A chicken can disappear as easily as an insect. And the owner of this particular missing chicken, Zhong Yonglian, had deduced that her neighbor Wu Haiying was responsible for the disappearance. There were two pieces of incriminating evidence: first, a trail of claw-prints ended in Wu’s vegetable garden; second, her house smelled of stew. Wu Haiying was not a woman you wanted to get on the wrong side of: she liked a fight, and would probably set fire to your house too if she felt pursuing the quarrel. If only Zhong Yonglian’s son, with his dark, murderer’s glower had been around, she thought to herself. But he hadn’t phoned for ages, or sent any money back.

As dusk approached, two aspects of the problem occurred to Zhong Yonglian: one, it was Wu Haiying who had sabotaged their outwardly harmonious relationship, and it would take more than Zhong’s own non-confrontational instincts to mend fences; and two, although the disappearance of a chicken was not a disaster of the first order, it could not be overlooked. If Zhong waited till tomorrow, her moment would have passed. And so she decided to take a tour around the village. “Have you seen my chicken?” she asked everyone she met. “Where could it have gone to?” “It was last seen on the east side,” she told anyone who seemed interested. She’d learnt this tactic from her husband. You need to prepare your ground first, he’d instructed her, near the end of the long illness that finally killed him. Finally, Zhong Yonglian advanced upon Wu Haiying’s house: “Who could have stolen my chicken?” she sang out three times.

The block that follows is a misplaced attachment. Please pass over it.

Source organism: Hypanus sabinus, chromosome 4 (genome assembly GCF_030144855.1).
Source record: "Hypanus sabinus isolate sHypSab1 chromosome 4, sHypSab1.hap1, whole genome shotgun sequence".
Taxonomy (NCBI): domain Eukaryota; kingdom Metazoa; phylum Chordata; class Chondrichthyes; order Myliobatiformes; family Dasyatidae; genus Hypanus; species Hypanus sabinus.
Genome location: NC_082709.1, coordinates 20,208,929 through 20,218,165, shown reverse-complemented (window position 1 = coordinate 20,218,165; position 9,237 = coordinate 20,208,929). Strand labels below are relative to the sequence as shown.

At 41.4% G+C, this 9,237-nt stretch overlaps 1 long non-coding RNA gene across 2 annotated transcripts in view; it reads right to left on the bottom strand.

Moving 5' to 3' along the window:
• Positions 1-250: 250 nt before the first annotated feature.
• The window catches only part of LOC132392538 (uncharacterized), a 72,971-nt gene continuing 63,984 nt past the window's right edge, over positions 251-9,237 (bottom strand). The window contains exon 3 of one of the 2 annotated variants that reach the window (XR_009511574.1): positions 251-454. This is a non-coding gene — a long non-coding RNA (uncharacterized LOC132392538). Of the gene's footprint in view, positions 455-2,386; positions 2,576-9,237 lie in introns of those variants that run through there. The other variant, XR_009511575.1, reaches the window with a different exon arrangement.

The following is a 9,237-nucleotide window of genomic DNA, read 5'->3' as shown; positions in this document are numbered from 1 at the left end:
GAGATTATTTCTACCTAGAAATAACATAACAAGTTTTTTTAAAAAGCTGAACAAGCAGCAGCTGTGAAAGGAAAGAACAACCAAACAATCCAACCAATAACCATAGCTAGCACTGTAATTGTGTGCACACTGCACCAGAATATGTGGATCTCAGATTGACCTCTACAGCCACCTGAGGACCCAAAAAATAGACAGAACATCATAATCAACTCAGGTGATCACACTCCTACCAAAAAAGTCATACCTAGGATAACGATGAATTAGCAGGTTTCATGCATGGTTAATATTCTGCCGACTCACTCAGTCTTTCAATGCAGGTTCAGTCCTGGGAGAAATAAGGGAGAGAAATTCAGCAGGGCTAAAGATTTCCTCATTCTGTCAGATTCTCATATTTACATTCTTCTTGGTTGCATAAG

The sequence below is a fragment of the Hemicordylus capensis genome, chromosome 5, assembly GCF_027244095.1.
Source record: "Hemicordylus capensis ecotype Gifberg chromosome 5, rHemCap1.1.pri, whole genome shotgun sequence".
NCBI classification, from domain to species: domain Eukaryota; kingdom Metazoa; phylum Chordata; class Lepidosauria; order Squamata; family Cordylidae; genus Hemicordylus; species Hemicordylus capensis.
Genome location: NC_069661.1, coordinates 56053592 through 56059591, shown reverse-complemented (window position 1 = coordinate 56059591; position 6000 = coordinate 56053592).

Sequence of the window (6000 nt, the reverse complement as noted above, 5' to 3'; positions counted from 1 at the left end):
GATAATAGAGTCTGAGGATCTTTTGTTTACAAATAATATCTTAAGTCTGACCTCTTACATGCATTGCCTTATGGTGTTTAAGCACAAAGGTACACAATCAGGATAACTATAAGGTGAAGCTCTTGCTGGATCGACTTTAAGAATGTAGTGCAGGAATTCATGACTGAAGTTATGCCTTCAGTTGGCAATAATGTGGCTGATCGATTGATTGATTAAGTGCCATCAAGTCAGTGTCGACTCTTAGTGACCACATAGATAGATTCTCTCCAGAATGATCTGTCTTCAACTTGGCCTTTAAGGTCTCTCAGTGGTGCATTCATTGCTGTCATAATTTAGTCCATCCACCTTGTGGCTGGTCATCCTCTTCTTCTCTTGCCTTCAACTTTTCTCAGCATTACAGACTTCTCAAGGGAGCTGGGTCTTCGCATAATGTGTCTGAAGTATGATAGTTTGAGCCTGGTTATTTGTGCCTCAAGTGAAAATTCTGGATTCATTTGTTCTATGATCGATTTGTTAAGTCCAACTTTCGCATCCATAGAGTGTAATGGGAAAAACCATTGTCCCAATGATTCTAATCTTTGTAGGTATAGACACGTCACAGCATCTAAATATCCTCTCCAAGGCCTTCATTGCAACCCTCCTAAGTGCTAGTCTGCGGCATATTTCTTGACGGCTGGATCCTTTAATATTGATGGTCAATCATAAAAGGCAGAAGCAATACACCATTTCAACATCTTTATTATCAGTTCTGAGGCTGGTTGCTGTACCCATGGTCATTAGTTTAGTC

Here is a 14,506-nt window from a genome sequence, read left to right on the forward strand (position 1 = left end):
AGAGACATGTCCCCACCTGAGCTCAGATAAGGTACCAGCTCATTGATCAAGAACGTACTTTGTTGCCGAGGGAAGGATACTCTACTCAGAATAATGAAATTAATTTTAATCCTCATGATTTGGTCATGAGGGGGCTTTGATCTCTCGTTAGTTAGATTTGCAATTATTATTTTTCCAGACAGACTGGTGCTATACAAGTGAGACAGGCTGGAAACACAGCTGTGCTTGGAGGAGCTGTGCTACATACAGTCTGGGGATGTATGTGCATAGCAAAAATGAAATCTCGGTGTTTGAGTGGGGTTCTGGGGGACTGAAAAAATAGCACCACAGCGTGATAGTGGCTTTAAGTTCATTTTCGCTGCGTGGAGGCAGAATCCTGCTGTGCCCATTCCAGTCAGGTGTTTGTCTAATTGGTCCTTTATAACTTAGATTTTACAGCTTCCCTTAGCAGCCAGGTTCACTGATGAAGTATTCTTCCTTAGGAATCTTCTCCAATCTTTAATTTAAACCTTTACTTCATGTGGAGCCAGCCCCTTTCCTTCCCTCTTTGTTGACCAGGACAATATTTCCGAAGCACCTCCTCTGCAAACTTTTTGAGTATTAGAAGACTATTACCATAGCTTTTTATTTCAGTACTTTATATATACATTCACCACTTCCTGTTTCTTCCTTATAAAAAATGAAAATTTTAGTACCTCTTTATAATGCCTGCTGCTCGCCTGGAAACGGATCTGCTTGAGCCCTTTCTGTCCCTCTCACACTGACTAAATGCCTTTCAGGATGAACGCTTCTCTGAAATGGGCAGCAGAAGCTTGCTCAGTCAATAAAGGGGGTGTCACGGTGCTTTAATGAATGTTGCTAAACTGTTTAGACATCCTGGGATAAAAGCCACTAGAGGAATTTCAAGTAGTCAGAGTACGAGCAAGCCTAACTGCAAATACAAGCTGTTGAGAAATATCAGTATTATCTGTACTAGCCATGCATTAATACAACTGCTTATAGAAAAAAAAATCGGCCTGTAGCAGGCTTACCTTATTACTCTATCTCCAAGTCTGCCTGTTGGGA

“What’s wrong?” Wu Haiying asked .
“I’m trying to find out which lowlife took my chicken.” Once the words were out, Zhong Yonglian felt almost dizzy at her implicit declaration of war. “It’ll come back in its own time, Wu replied. “What if it’s already dead and eaten?” Zhong renewed her provocation. She quickly looked away. Wu Haiying at last caught on. “You think I stole it?”

“You tell me,” Zhong Yonglian pronounced, turning to leave. Wu Haiying pulled her back by the sleeve. Zhong shook her off: “Fuck off and die.”

“Are you saying I ate your chicken?” Wu Haiying screamed.
“No. But you just did.”
“To eat a chicken’s an easy enough thing. And tidy – no evidence left.”

The rain was coming down in sheets. Wu Haiying grabbed Zhong Yonglian – a thin, weak woman – by the collar, stared fiercely at her accuser’s face, then slapped it hard. Zhong Yonglian’s eyes and nose began streaming tears and blood, her face twisting with the double humiliation. As Wu Haiying was preparing to administer a second blow, Zhong remembered her deceased husband and – with a sob of melancholy outrage – charged at Wu Haiying, who lost her balance in the surprise assault. Scrambling back to her feet, she seized hold of Zhong Yonglian’s hair (as easily as if it were a bundle of grass) and twisted hard, pulling her to the ground. When witnesses reached the scene, there Zhong lay, screeching for her dead husband and absent son, with Wu Haiying standing alongside, ignoring her husband’s calls for her to go back inside the house. “She started it,” Wu explained. “She said I stole her chicken.” Zhong Yonglian beat the concrete with her fists: “Shameless bitch.” A few of the women tried to pull her up, but she refused to get up. Her hands and feet started to spam.

(wordt vervolgd)